Week Ending November 20
This week in immigration reform: NCLR releases reports examining citizenship effects on financial habits; immigration executive action appealed to Supreme Court; and foreign entry programs under Congressional scrutiny.
“Latinos in Banking” profiles provide insight into immigrant financial habits: A series of newly released reports titled “Profiles on Latinos and Banking” shows barriers exist for noncitizens looking to participate in our country’s banking system. The data demonstrates that noncitizen Latinos are less likely to use Internet banking technology, are less likely to own a bank account, and are less likely to own credit cards than their citizen peers. Among survey respondents, language and understanding of financial products appeared to be the most significant barriers to access and participation. In a blog post, NCLR suggests “financial institutions must innovate with a goal of helping integrate new immigrants into the financial mainstream. Policymakers must examine and regulate high-cost and predatory financial products that strip wealth from communities of color.”
Obama administration appeals halted executive action to Supreme Court: On the one-year anniversary of President Obama’s executive action on immigration, the President’s lawyers appealed the currently-blocked program to the Supreme Court. President Obama’s expansion of the Deferred Action for Childhood Arrivals (DACA) program and creation of the Deferred Action for Parents of Americans and Lawful Permanent Residents (DAPA) program would provide administrative relief to an estimated five million people, but the U.S. Fifth Circuit Court of Appeals ruled to continue a hold on the program last week. “A divided court of appeals has upheld an unprecedented nationwide injunction against implementing a federal immigration enforcement policy of great national importance, and has done so in violation of established limits on the judicial power. If left undisturbed, that ruling will allow States to frustrate the federal government’s enforcement of the Nation’s immigration laws,” petitioners wrote to the Supreme Court. “The decision warrants immediate review.”
U.S. House, Senate examine foreign entry programs: In response to the terror attacks in Paris last week, Congress is seeking to tighten restrictions on entry into the country, albeit through different means. The House of Representatives voted to effectively halt the admission of Syrian or Iraqi refugees into the United States with the passage of H.R. 4038 yesterday. Under this bill the FBI, the Department of Homeland Security (DHS), and the Director of National Intelligence (DNI) must now all certify to Congress the safety of each individual refugee prior to entry into the country. The President “strongly opposes” the bill, threatening to veto it and saying it would “provide no meaningful additional security for the American people, instead serving only to create significant delays and obstacles in the fulfillment of a vital program that satisfies both humanitarian and national security objectives.”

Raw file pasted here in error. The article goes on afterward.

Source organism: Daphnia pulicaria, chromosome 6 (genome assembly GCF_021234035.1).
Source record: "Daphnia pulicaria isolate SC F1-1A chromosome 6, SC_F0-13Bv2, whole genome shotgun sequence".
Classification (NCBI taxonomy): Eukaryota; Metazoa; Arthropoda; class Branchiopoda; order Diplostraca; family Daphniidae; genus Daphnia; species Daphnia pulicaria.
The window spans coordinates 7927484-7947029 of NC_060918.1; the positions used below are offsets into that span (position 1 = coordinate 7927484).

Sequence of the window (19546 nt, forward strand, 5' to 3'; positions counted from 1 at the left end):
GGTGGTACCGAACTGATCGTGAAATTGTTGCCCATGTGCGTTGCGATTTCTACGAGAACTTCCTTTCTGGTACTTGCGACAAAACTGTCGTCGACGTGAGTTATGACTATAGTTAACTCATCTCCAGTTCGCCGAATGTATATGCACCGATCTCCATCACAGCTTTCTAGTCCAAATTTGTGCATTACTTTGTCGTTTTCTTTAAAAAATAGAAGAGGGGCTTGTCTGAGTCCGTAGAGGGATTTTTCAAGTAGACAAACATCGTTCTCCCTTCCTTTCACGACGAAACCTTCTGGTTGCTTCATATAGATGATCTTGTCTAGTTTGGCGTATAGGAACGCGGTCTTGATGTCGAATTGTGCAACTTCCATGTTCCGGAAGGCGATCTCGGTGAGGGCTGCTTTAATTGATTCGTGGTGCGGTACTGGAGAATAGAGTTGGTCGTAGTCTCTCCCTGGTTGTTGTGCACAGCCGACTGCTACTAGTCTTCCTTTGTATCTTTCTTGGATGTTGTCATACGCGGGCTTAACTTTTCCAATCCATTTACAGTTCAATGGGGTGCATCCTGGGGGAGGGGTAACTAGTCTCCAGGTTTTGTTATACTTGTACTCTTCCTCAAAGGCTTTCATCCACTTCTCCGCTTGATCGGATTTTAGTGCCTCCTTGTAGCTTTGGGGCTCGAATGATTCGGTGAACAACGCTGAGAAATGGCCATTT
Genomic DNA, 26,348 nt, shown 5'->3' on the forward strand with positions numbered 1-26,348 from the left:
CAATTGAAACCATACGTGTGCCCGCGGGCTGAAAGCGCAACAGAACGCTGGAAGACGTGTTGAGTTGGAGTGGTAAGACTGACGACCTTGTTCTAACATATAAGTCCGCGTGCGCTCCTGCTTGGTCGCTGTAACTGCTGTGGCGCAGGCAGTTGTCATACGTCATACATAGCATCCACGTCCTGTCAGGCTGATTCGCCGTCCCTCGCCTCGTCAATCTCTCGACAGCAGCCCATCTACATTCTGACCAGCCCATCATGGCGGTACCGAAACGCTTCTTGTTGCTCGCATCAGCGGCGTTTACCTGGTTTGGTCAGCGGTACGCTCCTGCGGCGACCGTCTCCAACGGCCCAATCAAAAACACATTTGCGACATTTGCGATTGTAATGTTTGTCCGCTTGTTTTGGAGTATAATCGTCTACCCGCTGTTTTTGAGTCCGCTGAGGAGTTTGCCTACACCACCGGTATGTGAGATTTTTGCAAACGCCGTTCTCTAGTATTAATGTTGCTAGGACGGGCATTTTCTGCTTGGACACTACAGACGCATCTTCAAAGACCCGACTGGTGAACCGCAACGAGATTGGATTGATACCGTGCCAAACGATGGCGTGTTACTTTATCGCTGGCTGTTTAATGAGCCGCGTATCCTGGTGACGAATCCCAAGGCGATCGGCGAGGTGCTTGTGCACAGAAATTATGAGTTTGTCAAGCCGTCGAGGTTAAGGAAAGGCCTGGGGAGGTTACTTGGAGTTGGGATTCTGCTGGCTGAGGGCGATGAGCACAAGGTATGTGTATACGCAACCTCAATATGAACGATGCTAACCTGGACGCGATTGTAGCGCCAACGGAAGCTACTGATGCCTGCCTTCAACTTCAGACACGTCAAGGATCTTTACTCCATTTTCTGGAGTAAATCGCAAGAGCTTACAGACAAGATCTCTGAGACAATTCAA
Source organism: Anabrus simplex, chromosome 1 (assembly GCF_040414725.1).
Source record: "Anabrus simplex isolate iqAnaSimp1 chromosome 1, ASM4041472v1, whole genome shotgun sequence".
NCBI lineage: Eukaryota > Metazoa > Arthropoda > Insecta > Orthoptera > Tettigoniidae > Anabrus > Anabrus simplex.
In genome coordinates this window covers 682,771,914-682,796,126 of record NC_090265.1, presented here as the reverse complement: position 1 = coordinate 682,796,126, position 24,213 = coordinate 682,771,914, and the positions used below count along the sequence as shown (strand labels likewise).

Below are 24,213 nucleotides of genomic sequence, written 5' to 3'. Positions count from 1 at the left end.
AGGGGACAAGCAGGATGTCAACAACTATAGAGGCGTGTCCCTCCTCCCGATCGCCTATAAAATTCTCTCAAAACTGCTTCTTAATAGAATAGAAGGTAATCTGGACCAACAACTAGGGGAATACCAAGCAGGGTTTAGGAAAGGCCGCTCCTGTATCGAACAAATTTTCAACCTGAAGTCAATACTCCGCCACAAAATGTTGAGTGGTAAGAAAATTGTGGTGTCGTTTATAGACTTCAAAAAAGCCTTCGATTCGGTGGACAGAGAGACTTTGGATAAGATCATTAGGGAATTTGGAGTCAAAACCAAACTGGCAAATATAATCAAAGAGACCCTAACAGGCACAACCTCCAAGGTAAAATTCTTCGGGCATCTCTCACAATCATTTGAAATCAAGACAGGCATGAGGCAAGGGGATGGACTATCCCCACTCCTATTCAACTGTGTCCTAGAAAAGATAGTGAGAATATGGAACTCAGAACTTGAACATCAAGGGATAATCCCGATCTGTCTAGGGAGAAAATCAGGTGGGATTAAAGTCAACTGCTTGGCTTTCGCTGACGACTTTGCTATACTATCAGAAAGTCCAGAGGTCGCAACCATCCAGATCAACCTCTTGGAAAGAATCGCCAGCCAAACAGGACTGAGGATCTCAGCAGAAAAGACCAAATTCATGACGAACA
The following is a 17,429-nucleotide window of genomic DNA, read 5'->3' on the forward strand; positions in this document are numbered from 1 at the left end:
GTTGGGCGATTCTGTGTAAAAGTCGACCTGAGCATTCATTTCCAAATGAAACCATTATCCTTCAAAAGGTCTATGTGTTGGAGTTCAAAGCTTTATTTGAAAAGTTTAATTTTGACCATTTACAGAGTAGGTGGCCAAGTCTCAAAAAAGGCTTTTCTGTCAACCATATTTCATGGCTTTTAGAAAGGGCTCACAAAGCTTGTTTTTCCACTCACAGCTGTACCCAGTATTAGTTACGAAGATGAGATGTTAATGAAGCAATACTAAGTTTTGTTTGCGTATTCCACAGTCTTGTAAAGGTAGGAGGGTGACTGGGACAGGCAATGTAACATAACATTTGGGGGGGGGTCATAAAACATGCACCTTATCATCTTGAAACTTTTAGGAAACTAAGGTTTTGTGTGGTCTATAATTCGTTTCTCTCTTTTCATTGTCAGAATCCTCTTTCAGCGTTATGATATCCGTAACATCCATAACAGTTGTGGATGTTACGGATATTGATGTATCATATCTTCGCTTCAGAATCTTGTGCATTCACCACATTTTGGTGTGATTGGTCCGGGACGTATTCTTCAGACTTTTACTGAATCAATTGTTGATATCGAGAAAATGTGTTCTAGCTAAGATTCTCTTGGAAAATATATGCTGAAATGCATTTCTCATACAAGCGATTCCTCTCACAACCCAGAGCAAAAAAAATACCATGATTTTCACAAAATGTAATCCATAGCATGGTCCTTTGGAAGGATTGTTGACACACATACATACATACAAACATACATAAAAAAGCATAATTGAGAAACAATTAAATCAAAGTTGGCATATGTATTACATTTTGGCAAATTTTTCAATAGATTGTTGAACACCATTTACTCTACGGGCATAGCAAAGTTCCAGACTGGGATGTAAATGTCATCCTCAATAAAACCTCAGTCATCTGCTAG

Meanwhile, Senate Democrats authored a bill that focuses on the visa waiver program. The program currently allows citizens of 38 countries to enter the United States for up to 90 days without a visa, thus avoiding an in-person interview at an American embassy. Multiple terrorists, including at least one of the suspects of the attacks in Paris, are residents of countries participating in the program. The bill would eliminate the visa waiver program for anyone who has traveled to Syria or Iraq within the last five years, as well as require that biometric data be embedded in passports for people utilizing the program.